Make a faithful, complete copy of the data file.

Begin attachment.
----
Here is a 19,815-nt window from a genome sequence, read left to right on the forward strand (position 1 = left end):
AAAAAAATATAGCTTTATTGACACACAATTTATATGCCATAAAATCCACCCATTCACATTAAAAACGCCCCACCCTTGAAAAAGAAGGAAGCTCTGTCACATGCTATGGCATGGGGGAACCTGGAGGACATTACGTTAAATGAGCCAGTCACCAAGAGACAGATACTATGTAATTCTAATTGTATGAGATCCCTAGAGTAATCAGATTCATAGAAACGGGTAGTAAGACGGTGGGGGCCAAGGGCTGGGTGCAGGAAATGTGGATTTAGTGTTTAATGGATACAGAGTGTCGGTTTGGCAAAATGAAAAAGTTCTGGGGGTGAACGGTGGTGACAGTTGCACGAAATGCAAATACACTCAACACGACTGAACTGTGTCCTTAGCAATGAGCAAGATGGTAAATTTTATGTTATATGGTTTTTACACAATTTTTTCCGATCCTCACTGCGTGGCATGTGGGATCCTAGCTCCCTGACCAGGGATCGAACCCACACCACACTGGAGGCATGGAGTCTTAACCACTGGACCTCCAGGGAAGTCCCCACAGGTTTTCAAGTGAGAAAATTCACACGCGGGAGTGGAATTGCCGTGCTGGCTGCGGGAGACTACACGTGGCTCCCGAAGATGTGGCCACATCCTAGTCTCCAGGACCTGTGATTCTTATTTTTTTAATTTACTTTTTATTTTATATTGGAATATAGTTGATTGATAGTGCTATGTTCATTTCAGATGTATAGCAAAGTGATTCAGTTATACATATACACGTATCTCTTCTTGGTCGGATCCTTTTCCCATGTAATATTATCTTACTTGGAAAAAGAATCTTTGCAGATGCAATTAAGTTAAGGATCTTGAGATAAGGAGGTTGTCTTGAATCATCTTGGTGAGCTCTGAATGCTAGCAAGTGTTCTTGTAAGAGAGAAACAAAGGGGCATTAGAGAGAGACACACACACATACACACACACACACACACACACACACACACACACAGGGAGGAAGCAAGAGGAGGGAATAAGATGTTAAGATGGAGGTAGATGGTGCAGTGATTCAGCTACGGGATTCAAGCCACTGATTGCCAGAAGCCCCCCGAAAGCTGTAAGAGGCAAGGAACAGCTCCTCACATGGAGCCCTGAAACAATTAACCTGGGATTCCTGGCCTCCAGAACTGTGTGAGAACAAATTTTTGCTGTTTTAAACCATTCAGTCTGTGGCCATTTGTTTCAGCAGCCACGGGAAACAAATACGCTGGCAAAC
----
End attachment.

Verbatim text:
Here is a 19,815-nt window from a genome sequence, read left to right on the forward strand (position 1 = left end):
AAAAAAATATAGCTTTATTGACACACAATTTATATGCCATAAAATCCACCCATTCACATTAAAAACGCCCCACCCTTGAAAAAGAAGGAAGCTCTGTCACATGCTATGGCATGGGGGAACCTGGAGGACATTACGTTAAATGAGCCAGTCACCAAGAGACAGATACTATGTAATTCTAATTGTATGAGATCCCTAGAGTAATCAGATTCATAGAAACGGGTAGTAAGACGGTGGGGGCCAAGGGCTGGGTGCAGGAAATGTGGATTTAGTGTTTAATGGATACAGAGTGTCGGTTTGGCAAAATGAAAAAGTTCTGGGGGTGAACGGTGGTGACAGTTGCACGAAATGCAAATACACTCAACACGACTGAACTGTGTCCTTAGCAATGAGCAAGATGGTAAATTTTATGTTATATGGTTTTTACACAATTTTTTCCGATCCTCACTGCGTGGCATGTGGGATCCTAGCTCCCTGACCAGGGATCGAACCCACACCACACTGGAGGCATGGAGTCTTAACCACTGGACCTCCAGGGAAGTCCCCACAGGTTTTCAAGTGAGAAAATTCACACGCGGGAGTGGAATTGCCGTGCTGGCTGCGGGAGACTACACGTGGCTCCCGAAGATGTGGCCACATCCTAGTCTCCAGGACCTGTGATTCTTATTTTTTTAATTTACTTTTTATTTTATATTGGAATATAGTTGATTGATAGTGCTATGTTCATTTCAGATGTATAGCAAAGTGATTCAGTTATACATATACACGTATCTCTTCTTGGTCGGATCCTTTTCCCATGTAATATTATCTTACTTGGAAAAAGAATCTTTGCAGATGCAATTAAGTTAAGGATCTTGAGATAAGGAGGTTGTCTTGAATCATCTTGGTGAGCTCTGAATGCTAGCAAGTGTTCTTGTAAGAGAGAAACAAAGGGGCATTAGAGAGAGACACACACACATACACACACACACACACACACACACACACACACACAGGGAGGAAGCAAGAGGAGGGAATAAGATGTTAAGATGGAGGTAGATGGTGCAGTGATTCAGCTACGGGATTCAAGCCACTGATTGCCAGAAGCCCCCCGAAAGCTGTAAGAGGCAAGGAACAGCTCCTCACATGGAGCCCTGAAACAATTAACCTGGGATTCCTGGCCTCCAGAACTGTGTGAGAACAAATTTTTGCTGTTTTAAACCATTCAGTCTGTGGCCATTTGTTTCAGCAGCCACGGGAAACAAATACGCTGGCAAAC